The CAJ has been going to court to fight for press freedom since our founding in 1978. We generally oppose publication bans, production orders and gag orders. We also fight to protect confidential sources. In addition, we work to get charges against journalists dropped and challenge the police’s attempts to stop journalists from reporting on them.
We’re proud to have played a leading role in many of the most pivotal legal fights for press freedom over the past four decades. If you’re a journalist in need of legal help we want to hear from you.
If you need immediate help (i.e. you’ve been arrested and are calling from jail) please call or text CAJ President Brent Jolly at 289-387-3179. If you’re looking for longer term support (i.e. you’re a media outlet looking for the CAJ to intervene on your side in court) please email Brent at firstname.lastname@example.org.
The CAJ is a volunteer run association composed of journalist members who believe in the importance of press freedom. Want to support us? If you’re a journalist, please become a member and reach out to volunteer. The more journalists that join this fight the better. If you’re a member of the public, please donate. If you’re a lawyer interested in doing pro-bono work on press freedom issues, please contact us.
The CAJ has a long history of intervening in court cases
- We oppose publication bans
- We issued this statement in 2009: “CAJ welcomes publication ban denial in Jane Creba murder case” and then went to the Supreme Court two months later on the same issue: CAJ intervenes in publication ban case.
- In 2021 we welcomed a Supreme Court ruling letting journalists challenge publication bans after they’ve been issued.
- We fight to protect confidential sources:
- Often this is an uphill battle. Here’s us in 2008: “CAJ troubled by a federal court ruling that could compel two Montreal journalists to reveal their sources”. And on the same topic in May 2010 where the Supreme Court ordered a National Post reporter to hand over documents that could reveal his confidential source. And again in 2018 when the Supreme Court ordered a Vice reporter to do the same.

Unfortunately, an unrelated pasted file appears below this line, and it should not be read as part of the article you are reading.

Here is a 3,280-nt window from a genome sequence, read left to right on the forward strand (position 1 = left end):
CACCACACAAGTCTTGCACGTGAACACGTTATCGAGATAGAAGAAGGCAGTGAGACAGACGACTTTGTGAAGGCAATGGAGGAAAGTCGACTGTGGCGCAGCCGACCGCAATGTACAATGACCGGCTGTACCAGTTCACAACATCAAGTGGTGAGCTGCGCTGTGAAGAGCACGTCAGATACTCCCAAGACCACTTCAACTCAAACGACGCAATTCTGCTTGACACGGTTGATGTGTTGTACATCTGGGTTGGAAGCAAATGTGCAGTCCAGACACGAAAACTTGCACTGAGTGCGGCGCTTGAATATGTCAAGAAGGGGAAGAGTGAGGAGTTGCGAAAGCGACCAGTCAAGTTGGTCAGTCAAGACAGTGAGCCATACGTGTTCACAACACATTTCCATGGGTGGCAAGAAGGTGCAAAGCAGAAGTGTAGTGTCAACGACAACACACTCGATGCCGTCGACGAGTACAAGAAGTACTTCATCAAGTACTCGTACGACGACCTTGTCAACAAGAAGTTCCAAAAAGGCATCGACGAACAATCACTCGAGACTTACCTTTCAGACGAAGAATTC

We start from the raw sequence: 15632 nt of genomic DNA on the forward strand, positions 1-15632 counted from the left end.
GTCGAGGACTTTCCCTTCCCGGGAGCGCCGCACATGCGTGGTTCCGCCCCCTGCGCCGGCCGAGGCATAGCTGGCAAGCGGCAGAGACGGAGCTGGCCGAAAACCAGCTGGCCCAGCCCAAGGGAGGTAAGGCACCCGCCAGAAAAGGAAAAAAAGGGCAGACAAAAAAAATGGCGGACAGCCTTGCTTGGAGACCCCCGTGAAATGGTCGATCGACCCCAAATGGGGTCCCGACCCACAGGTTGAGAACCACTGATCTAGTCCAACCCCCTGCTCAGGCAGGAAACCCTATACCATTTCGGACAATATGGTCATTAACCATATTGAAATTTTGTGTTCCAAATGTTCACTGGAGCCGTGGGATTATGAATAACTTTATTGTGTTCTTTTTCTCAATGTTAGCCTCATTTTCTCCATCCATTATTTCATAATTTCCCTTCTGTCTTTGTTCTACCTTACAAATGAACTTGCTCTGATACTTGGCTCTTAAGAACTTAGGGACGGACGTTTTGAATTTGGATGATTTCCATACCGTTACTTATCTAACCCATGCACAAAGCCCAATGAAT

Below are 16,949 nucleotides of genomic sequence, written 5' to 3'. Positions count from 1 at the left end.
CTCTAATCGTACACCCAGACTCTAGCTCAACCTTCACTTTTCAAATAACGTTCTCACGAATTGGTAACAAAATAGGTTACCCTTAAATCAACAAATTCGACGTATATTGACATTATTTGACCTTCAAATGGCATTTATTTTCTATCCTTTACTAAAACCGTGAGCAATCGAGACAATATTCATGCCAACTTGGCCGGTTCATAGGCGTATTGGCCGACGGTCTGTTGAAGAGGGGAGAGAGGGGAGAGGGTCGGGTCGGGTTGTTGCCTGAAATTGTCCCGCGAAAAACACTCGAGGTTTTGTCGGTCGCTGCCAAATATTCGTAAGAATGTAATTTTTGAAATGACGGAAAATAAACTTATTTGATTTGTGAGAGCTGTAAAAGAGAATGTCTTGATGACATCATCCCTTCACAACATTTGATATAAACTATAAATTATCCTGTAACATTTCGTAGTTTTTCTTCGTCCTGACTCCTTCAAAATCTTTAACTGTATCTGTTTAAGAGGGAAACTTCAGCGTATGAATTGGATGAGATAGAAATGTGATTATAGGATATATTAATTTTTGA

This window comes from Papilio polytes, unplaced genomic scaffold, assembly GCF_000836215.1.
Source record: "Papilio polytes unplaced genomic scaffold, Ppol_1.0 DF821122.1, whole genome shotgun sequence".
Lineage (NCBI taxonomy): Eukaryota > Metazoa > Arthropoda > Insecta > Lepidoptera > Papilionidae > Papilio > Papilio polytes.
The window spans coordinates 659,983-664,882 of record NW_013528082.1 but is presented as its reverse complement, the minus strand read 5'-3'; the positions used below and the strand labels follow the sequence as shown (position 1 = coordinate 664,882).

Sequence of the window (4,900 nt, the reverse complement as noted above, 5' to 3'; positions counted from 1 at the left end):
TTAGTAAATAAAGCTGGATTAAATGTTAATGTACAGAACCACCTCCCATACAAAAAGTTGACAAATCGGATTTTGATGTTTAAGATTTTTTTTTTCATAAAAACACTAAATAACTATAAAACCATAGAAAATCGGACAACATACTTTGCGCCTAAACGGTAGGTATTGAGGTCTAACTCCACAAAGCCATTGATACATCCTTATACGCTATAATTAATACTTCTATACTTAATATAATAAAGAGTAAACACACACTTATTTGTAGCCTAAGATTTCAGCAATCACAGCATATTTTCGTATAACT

- Sometimes we win though! In 2010, the Supreme Court ruled that the Globe and Mail could keep a confidential source’s identity secret. In 2019, we got a Supreme Court ruling stating that journalists should only have to reveal their sources as a last resort.
- We work to get charges against journalists dropped:
- We usually start with a public statement demanding charges against journalists be dropped. See, for example, this 1999 one, “CAJ Condemns Arrest of Journalists”, this 2013 one CAJ upset RCMP arrested working journalist in New Brunswick, this 2015 one CAJ shocked CTV journalist charged, this 2017 one Press Freedom Coalition Condemns Criminal Charges Against Reporter Justin Brake and this 2018 one Journalist group condemns charges against father-son newspaper duo.
- In addition to issuing public statements, we connect with the reporter who is in jail and work to get them pro bono representation. We also speak with their employer and find out if they’re planning on issuing a legal challenge. Finally, we contact the arresting police force (e.g. RCMP, OPP) to object directly and ask them to stop targeting journalists.
- When all this isn’t enough we go to court ourselves to try. The latest example is Fairy Creek where we won a significant victory for press freedom in 2021: CAJ and press freedom coalition win court challenge against RCMP media restrictions at Fairy Creek. We also played a key role in this 2019 victory: Court decision a victory for journalists covering Indigenous protests.
- We oppose production orders and gag orders:
- Police use a combination of production orders and gag orders to require media outlets to hand over information while banning them from talking about it. When it happens to really big players like Global News we find out about it 18 months later. It’s probably also happening to smaller players and we’ll never know.
- This is an area where the CAJ would like to do more work.
- We challenge the police’s attempts to stop journalists from reporting on them:
- In 2001 we opposed the police’s seizure of photographs taken by the Edmonton Sun and video taken by Global Television.
- In 2002 we fought against an RCMP attempt to seize files from the National Post. In 2003 we condemned Toronto police for seizing footage from CTV.
- We also fight against police surveilling journalists homes, pretending to be them, and searching their homes.
We’re also proud to lead the legal fight against the increasingly common police tactic of arresting journalists who are trying to report on police interactions with protestors. This includes Fairy Creek, Wet’suwet’en, Muskrat Falls and lots of other places.